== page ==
The subarcuate fossa is deep, with well-defined borders, as in most metatherians (except large-sized taxa with shallow fossae; Sánchez-Villagra 2002) and would house in life the cerebellar paraflocculus (e.g., MacIntyre 1972; Wible 1990, 2003). The aqueductus vestibuli is a small horizontal fissure, located on the medial side and at the level of the subarcuate fossa. This opening would transmit the endolymphatic duct and accompanying vein from the vestibular cavity (MacIntyre 1972; Wible 1990, 2003). The aqueductus cochleae (=cochlear canaliculus) is a small fissure opening medial to the internal acoustic meatus. The aqueductus cochleae would transmit the perilymphatic duct and accompanying vein from the inner ear cavity to the endocranium (MacIntyre 1972; Wible 1990, 2003).
The cerebellar view of the petrosal (Figs. 4b, 5b) shows two well-defined grooves that would correspond to the impression of the inferior and superior petrosal venous sinuses. The impression for the inferior petrosal sinus is on the anterior medial part of the petrosal, running antero-posteriorly. The inferior petrosal sinus would drain the blood into the internal jugular vein (e.g., Kay et al. 2008). In agreement with the soft tissue that the depression would convey, the sulcus for the inferior petrosal sinus in P. lemoinei extends to the level of the jugular notch. The sulcus for the superior petrosal sinus is narrower and located anterior to the subarcuate fossa.
Osseous inner ear. The osseous labyrinth consists of the cochlea, the vestibule, and the semicircular canals. The cochlea comprises the largest part of the osseous labyrinth and contains the cochlear duct.
In P. lemoinei, the cochlea coils with 1.9 turns, similar to Caenolestes sp. with 2 turns (Figs. 6d, 7d) The fenestra vestibuli is located ventral and slightly posterior to the lateral ampulla (Fig. 6a, b). The cochlear canaliculus, which transmits the aqueductus cochleae, is short and narrow at its base. It opens at the posterior border of the fenestra cochleae and extends medially. The fenestra cochleae is large and oval in shape. The vestibulum that contains the utricle and saccule is elongated (Fig. 6a, e). The anterior, posterior, and lateral semicircular canals (ASC, PSC, and LSC) are almost complete except the ASC, which is partially broken. The ASC forms the rim of the subarcuate fossa as seen in the cerebellar view of the petrosal (Fig. 5b). The PSC is vertical and forms the medial border of the subarcuate fossa; the LSC canal is in a perpendicular plane and forms its floor. The LSC is straight as seen in lateral view similar to Caenolestes (Fig. 6a, 7a), and differing from the undulate shape of some diprotodontians (Phascolarctos and Vombatus; Schmelzle et al. 2007) and Dromiciops (Fig. 7g). The angle between the ASC and PSC is 75° (measured on a plane parallel to the lateral semicircular canal and with the crus commune in the hinge; Fig. 6c). In Caenolestes, the angle is almost straight (Fig. 7c). The angle between the PSC and LSC is 90° in P. lemoinei (measured on a plane parallel to the ASC; Fig. 6a), similar to Caenolestes. The three semicircular canals of P. lemoinei and Caenolestes are nearly circular in shape (Fig. 6a, c, f). In P. lemoinei, the ratio between length and the width of the semicircular canals is nearly unity, consequently the canals are nearly circular. The length is defined as the distance between the mid-point of the arch of the canal that is the farthest away from the vestibulum to the vestibulum, while the width is the greatest dimension perpendicular to the length. In P. lemoinei the ASC length/width is 0.97—estimation after restoration—, the LSC length/width is 0.97, and the PSC length/width is 0.89. In Caenolestes, the ASC length/width is 0.96, the LSC length/width is 0.91, and the PSC length/width is 0.93.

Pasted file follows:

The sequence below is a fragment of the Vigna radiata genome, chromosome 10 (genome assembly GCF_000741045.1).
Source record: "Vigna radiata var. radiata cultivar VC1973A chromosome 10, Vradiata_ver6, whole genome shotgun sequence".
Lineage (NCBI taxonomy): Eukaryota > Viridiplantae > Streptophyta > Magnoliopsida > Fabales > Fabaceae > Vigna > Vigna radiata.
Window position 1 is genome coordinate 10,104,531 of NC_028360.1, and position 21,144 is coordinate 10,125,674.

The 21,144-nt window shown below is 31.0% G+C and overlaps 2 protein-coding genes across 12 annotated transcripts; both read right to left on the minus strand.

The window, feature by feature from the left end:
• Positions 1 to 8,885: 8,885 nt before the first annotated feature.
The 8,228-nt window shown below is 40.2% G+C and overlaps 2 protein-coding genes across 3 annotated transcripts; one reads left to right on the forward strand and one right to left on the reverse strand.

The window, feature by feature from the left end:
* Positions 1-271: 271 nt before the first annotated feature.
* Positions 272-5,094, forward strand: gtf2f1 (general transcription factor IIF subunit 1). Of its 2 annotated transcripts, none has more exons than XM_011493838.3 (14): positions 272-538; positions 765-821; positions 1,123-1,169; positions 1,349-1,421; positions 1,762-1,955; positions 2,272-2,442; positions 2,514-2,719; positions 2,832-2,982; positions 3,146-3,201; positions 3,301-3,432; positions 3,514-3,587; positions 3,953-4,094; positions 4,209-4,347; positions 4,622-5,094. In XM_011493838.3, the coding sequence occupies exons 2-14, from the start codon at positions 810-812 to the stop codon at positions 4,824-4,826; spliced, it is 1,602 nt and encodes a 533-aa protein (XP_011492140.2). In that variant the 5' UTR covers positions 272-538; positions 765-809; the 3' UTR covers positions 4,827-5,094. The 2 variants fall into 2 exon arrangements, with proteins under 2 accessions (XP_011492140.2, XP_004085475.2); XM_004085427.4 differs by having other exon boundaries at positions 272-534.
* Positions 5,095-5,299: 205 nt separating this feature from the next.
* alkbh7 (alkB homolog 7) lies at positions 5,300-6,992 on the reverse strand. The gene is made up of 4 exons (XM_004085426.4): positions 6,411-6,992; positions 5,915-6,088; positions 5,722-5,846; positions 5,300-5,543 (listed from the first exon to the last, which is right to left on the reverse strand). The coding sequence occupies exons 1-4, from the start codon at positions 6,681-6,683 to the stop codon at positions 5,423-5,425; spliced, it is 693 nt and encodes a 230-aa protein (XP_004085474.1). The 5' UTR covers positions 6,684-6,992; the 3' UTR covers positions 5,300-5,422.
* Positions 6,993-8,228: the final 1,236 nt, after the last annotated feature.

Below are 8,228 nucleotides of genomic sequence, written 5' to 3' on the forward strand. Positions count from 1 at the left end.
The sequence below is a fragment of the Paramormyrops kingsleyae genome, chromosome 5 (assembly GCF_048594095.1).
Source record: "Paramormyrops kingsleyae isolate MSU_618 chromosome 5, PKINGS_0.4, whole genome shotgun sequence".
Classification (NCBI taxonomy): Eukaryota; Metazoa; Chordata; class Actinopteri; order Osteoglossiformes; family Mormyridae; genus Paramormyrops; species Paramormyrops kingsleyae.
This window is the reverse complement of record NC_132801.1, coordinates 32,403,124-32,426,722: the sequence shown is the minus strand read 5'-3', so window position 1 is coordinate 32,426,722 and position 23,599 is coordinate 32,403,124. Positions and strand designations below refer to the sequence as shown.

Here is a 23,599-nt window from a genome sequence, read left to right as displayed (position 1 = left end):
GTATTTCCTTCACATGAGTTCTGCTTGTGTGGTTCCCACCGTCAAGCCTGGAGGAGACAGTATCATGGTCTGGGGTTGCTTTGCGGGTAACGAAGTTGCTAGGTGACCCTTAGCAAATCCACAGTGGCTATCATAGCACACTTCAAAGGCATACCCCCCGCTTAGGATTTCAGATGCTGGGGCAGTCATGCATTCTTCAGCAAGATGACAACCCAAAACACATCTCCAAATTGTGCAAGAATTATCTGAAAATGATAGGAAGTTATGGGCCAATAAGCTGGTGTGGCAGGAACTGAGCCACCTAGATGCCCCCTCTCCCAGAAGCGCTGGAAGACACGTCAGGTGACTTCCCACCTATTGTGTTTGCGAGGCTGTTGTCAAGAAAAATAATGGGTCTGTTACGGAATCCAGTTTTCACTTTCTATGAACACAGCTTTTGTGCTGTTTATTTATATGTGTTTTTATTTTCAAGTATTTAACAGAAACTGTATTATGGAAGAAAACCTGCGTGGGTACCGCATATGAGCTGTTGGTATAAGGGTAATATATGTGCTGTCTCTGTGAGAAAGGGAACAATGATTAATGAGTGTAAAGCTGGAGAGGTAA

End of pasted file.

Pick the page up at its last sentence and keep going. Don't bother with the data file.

The ASC slightly projects dorsally from the dorsal-most point of the PSC (Figs. 6b, 7b) in both paucituberculatans studied. The ratio between the extension of the dorsal projection of the ASC (i.e., distance between the dorsal-most point of the ASC to the dorsal-most point of the PSC)/height of PSC (measured in straight line from the LSC to the dorsal-most point of the PSC) is 0.20 in both taxa. The lateral extension of the LSC in P. lemoinei and Caenolestes is the same as the lateral extension of the PSC (Figs. 6c, 7c).
At the junction between the semicircular canals and the ventricule are the three ampullae (Fig. 6c). The anterior ampulla is on the anteroventral arm of the ASC and dorsolateral to the vestibulum, the lateral ampulla is on the anterior arm of the LSC and dorsolateral to the vestibulum, and the posterior ampulla is on the ventral arm of the PSC and ventromedial to the vestibulum. The crus commune is shorter than the length of the ASC (Fig. 6a) in P. lemoinei and Caenolestes. The posterior arm of the LSC and the ventral arm of the PSC join in a short canal and form a “second crus commune” (Schmelzle et al. 2007; Horovitz et al. 2008, 2009) in P. lemoinei (Fig. 6a) and in Caenolestes (Fig. 7c). The endocranial aperture of the aqueductus vestibuli is on the crus commune (Fig. 6e, f).